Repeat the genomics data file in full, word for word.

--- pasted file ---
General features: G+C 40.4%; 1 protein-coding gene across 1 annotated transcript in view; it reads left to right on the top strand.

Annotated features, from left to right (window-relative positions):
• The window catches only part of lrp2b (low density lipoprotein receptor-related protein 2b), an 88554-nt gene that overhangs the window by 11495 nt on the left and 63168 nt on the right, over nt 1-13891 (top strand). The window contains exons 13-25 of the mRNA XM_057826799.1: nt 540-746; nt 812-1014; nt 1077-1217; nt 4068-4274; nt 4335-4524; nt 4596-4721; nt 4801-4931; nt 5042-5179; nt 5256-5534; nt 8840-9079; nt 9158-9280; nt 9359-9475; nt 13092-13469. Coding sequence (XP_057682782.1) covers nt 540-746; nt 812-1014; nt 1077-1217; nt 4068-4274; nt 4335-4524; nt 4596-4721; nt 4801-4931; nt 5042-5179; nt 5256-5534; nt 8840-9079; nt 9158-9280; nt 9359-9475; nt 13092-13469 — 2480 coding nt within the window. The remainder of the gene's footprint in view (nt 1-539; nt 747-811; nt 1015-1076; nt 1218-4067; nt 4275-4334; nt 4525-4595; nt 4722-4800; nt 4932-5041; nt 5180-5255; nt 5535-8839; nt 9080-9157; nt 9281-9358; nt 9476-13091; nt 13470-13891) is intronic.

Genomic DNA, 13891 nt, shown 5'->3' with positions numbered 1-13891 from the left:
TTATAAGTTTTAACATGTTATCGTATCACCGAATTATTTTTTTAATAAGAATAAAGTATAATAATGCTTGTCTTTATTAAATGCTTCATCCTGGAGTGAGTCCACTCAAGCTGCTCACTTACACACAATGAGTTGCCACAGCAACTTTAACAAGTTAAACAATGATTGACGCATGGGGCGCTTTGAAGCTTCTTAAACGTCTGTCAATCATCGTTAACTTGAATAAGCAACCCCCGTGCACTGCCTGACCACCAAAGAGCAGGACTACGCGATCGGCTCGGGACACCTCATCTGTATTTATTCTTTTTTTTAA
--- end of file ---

General features: G+C 40.4%; 1 protein-coding gene across 1 annotated transcript in view; it reads left to right on the top strand.

Annotated features, from left to right (window-relative positions):
• The window catches only part of lrp2b (low density lipoprotein receptor-related protein 2b), an 88554-nt gene that overhangs the window by 11495 nt on the left and 63168 nt on the right, over nt 1-13891 (top strand). The window contains exons 13-25 of the mRNA XM_057826799.1: nt 540-746; nt 812-1014; nt 1077-1217; nt 4068-4274; nt 4335-4524; nt 4596-4721; nt 4801-4931; nt 5042-5179; nt 5256-5534; nt 8840-9079; nt 9158-9280; nt 9359-9475; nt 13092-13469. Coding sequence (XP_057682782.1) covers nt 540-746; nt 812-1014; nt 1077-1217; nt 4068-4274; nt 4335-4524; nt 4596-4721; nt 4801-4931; nt 5042-5179; nt 5256-5534; nt 8840-9079; nt 9158-9280; nt 9359-9475; nt 13092-13469 — 2480 coding nt within the window. The remainder of the gene's footprint in view (nt 1-539; nt 747-811; nt 1015-1076; nt 1218-4067; nt 4275-4334; nt 4525-4595; nt 4722-4800; nt 4932-5041; nt 5180-5255; nt 5535-8839; nt 9080-9157; nt 9281-9358; nt 9476-13091; nt 13470-13891) is intronic.

Genomic DNA, 13891 nt, shown 5'->3' with positions numbered 1-13891 from the left:
TTATAAGTTTTAACATGTTATCGTATCACCGAATTATTTTTTTAATAAGAATAAAGTATAATAATGCTTGTCTTTATTAAATGCTTCATCCTGGAGTGAGTCCACTCAAGCTGCTCACTTACACACAATGAGTTGCCACAGCAACTTTAACAAGTTAAACAATGATTGACGCATGGGGCGCTTTGAAGCTTCTTAAACGTCTGTCAATCATCGTTAACTTGAATAAGCAACCCCCGTGCACTGCCTGACCACCAAAGAGCAGGACTACGCGATCGGCTCGGGACACCTCATCTGTATTTATTCTTTTTTTTAA